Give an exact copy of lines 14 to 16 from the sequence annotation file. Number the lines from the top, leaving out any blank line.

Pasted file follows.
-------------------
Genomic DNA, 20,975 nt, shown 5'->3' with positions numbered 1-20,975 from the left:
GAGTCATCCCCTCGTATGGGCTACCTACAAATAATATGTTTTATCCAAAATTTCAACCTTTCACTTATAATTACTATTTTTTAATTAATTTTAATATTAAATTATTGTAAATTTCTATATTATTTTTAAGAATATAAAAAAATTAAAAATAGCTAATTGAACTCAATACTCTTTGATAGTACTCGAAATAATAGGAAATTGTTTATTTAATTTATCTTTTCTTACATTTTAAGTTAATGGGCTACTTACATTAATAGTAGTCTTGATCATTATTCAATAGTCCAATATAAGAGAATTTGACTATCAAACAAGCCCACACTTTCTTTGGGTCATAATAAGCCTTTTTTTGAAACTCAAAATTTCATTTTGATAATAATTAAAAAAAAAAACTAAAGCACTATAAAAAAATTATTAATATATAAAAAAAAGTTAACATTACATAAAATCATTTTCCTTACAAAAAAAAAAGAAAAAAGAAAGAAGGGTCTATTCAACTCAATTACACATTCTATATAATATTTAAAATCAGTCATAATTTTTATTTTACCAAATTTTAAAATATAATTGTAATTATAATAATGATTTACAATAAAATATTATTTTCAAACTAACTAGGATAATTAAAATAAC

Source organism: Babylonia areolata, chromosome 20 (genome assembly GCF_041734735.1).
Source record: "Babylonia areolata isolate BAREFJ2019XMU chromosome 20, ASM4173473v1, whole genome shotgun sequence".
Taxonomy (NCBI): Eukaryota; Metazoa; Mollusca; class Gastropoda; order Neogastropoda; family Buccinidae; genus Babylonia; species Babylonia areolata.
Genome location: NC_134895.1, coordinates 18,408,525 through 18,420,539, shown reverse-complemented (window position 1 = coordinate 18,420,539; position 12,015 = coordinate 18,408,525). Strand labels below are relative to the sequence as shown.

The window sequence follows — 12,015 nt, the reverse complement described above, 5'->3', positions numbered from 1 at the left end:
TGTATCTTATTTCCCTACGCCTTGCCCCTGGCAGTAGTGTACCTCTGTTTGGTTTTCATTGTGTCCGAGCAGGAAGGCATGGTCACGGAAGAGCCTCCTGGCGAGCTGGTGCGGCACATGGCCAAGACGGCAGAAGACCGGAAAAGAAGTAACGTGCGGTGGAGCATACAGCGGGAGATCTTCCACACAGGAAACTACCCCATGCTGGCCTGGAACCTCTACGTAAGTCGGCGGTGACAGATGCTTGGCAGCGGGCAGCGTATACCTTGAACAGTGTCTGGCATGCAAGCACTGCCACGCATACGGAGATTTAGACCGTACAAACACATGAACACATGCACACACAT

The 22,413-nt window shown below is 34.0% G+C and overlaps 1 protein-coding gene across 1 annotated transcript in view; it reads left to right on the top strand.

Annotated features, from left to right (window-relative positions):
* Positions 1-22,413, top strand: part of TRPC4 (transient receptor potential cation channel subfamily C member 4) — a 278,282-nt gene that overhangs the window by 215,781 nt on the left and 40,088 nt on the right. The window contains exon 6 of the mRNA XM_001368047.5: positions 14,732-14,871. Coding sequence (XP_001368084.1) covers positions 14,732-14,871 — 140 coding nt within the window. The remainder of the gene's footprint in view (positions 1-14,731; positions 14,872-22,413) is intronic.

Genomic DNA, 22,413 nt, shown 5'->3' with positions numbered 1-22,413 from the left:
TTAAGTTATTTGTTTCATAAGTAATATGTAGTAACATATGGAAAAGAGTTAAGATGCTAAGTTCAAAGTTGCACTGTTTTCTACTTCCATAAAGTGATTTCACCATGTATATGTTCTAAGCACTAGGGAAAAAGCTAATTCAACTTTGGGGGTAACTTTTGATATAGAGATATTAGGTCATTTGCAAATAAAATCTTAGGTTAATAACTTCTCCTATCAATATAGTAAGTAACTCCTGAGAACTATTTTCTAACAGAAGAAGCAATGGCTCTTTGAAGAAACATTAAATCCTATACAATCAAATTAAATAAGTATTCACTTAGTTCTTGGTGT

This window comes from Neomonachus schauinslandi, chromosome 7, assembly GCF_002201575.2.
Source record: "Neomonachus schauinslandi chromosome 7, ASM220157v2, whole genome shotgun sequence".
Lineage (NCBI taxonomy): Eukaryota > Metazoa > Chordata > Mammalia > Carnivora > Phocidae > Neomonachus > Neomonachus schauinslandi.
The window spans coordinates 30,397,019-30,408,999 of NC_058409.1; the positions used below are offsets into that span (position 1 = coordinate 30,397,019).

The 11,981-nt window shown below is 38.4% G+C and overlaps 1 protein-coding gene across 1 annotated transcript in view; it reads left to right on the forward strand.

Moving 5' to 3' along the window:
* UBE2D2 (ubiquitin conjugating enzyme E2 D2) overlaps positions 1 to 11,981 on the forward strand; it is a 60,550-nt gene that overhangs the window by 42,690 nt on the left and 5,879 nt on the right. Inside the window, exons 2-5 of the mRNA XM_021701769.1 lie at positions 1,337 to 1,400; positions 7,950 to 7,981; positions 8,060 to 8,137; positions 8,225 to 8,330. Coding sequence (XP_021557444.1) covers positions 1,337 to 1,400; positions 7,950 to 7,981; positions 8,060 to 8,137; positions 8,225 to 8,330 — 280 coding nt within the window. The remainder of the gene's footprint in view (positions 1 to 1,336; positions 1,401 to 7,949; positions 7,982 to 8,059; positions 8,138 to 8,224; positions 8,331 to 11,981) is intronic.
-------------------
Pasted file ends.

This window comes from Neomonachus schauinslandi, chromosome 7, assembly GCF_002201575.2.
Source record: "Neomonachus schauinslandi chromosome 7, ASM220157v2, whole genome shotgun sequence".
Lineage (NCBI taxonomy): Eukaryota > Metazoa > Chordata > Mammalia > Carnivora > Phocidae > Neomonachus > Neomonachus schauinslandi.